HOUSTON — Researchers at The University of Texas MD Anderson Cancer Center have found that a protein involved in immune response to microbes also can fuel cancer development and suppress immune response to the disease.
Working in mouse models of lung cancer, the team found TANK-binding kinase 1 (TBK1) and its adaptor protein TBK-binding protein 1 (TBKBP1) contribute to tumorigenesis when they are activated by growth factors rather than by innate immune mechanisms. Their findings are reported today in Nature Cell Biology.
“Our work also provides the first evidence that TBK1 functions in cancer cells to mediate immunosuppression, suggesting that targeting TBK1 will both inhibit tumor growth and promote antitumor immunity,” says senior author Shao-Cong Sun, Ph.D., professor of Immunology.
Recent research indicated that TBK1, which normally mediates induction of type 1 interferon in response to viruses or bacteria, also promotes the survival and reproduction of KRAS-dependent cancer cells. Sun and colleagues set out to identify TBK1’s impact on cancer cells and its role in cancer development in vivo.
They first found that knocking out TBK1 in a mouse model designed to spontaneously develop lung cancer driven by KRAS mutations sharply reduced the number and size of tumors. Knockdown in a human lung cancer line promoted programmed cell death and suppressed tumor growth.
In a series of experiments, the researchers showed that TBK1 and TBKBP1 form a growth factor signaling axis that activates mTORC1 to promote tumor development. The pathway consists of TBKBP1 recruiting TBK1 to protein kinase C-theta (PKCθ), through a scaffold protein called CARD10, enabling PKCθ to activate TBK1.
Amlexanox inhibits TBK1, shrinks tumors
To test the protein’s therapeutic potential, they treated mice with KRAS-driven lung cancer with amlexanox, a drug approved by the Food and Drug Administration as a paste to treat certain oral ulcers. The drug was recently identified as a TBK1 inhibitor. Mice injected with amlexanox had a steep reduction in the number and size of lung tumors.
KRAS-driven cancer is resistant to immune response, but the researchers found amlexanox sensitized tumors to blockade of the CTLA-4 checkpoint on immune T cells.
Knocking down TBK1 in the KRAS-driven mouse model increased the frequency of effector CD4 helper T cells and CD8 cell-killing T cells in the lungs of the mice. A similar experiment in another mouse model also reduced the frequency of immune-suppressing myeloid-derived suppressor cells.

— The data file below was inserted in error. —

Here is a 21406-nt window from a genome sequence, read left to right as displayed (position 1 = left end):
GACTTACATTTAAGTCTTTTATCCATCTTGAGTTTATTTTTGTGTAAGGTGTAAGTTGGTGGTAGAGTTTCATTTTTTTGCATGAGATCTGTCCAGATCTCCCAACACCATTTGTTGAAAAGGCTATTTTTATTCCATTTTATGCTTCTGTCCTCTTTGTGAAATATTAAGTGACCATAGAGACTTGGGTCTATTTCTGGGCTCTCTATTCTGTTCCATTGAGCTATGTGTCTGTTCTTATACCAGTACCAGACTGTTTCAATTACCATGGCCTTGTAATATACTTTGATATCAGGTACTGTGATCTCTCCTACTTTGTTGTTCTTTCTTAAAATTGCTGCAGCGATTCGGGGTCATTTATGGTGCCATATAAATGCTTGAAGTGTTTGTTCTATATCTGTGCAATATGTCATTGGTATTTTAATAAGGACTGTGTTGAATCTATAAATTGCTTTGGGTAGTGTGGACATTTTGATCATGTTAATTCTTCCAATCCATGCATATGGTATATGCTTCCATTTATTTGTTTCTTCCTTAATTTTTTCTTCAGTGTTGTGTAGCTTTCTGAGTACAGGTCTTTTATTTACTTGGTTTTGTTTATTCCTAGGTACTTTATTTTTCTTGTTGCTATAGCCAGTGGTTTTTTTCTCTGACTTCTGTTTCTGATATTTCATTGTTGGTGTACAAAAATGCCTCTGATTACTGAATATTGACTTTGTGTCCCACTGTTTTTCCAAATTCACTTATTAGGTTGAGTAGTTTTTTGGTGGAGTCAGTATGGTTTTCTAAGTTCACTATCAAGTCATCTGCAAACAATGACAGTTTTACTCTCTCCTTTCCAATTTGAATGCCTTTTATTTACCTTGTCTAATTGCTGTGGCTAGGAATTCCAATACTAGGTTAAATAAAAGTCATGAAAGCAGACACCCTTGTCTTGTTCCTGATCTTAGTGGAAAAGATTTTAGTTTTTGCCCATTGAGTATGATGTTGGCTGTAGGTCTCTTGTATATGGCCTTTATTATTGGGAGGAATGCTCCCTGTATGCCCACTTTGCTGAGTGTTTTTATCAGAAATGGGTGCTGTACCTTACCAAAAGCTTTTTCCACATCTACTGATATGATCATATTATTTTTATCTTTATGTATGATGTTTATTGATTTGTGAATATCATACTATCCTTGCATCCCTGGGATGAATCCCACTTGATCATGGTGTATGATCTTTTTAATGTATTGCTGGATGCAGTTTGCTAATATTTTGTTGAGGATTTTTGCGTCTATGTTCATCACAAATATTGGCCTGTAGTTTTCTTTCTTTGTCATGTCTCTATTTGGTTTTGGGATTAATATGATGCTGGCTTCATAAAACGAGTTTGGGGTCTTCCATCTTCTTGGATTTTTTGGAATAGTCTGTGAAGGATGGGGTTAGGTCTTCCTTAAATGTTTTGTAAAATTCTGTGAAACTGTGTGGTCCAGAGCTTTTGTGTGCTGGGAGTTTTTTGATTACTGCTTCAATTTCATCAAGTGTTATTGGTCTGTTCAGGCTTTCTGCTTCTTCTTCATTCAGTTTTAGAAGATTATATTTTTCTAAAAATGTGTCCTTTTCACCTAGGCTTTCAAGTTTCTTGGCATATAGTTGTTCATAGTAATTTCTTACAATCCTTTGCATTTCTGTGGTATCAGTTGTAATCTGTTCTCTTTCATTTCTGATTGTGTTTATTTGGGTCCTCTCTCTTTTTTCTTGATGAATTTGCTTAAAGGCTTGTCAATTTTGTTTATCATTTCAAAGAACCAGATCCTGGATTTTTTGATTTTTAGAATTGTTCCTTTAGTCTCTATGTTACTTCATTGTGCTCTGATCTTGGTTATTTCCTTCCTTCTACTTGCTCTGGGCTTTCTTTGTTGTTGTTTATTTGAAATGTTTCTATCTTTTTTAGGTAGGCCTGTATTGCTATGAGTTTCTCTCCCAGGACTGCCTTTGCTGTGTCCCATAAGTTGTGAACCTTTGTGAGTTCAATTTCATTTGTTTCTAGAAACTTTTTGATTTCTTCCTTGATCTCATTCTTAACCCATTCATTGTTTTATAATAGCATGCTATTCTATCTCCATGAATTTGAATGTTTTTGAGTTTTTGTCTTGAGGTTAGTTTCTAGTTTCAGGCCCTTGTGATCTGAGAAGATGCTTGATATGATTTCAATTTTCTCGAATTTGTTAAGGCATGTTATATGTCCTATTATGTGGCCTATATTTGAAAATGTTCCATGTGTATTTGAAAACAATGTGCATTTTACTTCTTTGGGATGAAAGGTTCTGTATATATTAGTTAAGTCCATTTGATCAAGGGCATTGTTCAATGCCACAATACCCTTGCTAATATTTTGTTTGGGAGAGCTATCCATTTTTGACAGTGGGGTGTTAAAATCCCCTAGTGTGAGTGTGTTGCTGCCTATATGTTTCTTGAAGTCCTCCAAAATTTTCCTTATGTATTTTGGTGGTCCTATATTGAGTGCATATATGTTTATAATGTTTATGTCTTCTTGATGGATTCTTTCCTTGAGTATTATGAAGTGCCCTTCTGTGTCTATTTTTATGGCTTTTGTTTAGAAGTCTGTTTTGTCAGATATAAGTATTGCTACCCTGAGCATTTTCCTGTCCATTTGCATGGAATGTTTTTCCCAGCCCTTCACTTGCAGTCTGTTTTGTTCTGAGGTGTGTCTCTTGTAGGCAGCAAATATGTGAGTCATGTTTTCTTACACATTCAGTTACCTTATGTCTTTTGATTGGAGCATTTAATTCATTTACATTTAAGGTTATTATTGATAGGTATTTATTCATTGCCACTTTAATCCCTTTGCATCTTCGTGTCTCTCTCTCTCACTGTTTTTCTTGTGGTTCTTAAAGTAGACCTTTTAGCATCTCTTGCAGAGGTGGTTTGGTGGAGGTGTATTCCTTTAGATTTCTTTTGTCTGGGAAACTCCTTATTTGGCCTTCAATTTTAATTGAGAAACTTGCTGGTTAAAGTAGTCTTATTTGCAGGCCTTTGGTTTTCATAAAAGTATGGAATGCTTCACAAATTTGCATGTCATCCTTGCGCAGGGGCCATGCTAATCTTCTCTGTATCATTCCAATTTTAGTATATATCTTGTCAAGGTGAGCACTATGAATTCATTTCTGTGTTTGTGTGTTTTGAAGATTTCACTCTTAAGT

Additional experiments implicated TBK1 in promotion of glycolysis – a sugar-burning metabolic process that also suppresses the immune system – and the increased presence of PD-L1, a protein on tumor cells that turns off attacking T cells by connecting with the PD-1 protein on their cell surface.
Treatment with amlexanox and anti-CTLA-4 immunotherapy stimulated immune response and reduced tumor size and frequency in the mouse models.
“We’re continuing to examine the signaling function of TBK1 in different types of immune cells using animal models and to assess the therapeutic potential of TBK1 using preclinical cancer models,” Sun says.
While amlexanox has been tested in a clinical trial for treatment of type 2 diabetes and obesity, there are no clinical trials open to test the drug against cancer. Sun says his team continues preclinical research necessary to lay the groundwork for clinical trials, including research to determine whether amlexanox might work against other cancer types.
Co-authors with Sun are first author Lele Zhu, Ph.D., Yanchuan Li, Ph.D., Xiaoping Xie, Ph.D., Xiaofei Zhou, Ph.D., Meidi Gu, Ph.D., Zuliang Jie, Ph.D., Chun-Jung Ko, Ph.D., Tianxiao Gao, Blanca Hernandez, and Xuhong Cheng, all of the Department of Immunology.
This study was funded by a grant from the National Institutes of Health (AI057555), a seed fund from MD Anderson’s Center for Inflammation and Cancer and MD Anderson’s Cancer Center Support Grant from the National Cancer Institute (P30CA016672).
Co-author Tianxiao is a visiting student and Sun is a member of the MD Anderson/UTHealth School of Biomedical Sciences faculty.
About MD Anderson The University of Texas MD Anderson Cancer Center in Houston ranks as one of the world’s most respected centers focused on cancer patient care, research, education and prevention. The institution’s sole mission is to end cancer for patients and their families around the world. MD Anderson is one of only 49 comprehensive cancer centers designated by the National Cancer Institute (NCI). MD Anderson is ranked No.1 for cancer care in U.S. News & World Report’s “Best Hospitals” survey. It has ranked as one of the nation’s top two hospitals for cancer care since the survey began in 1990, and has ranked first 14 times in the last 17 years. MD Anderson receives a cancer center support grant from the NCI of the National Institutes of Health (P30 CA016672).
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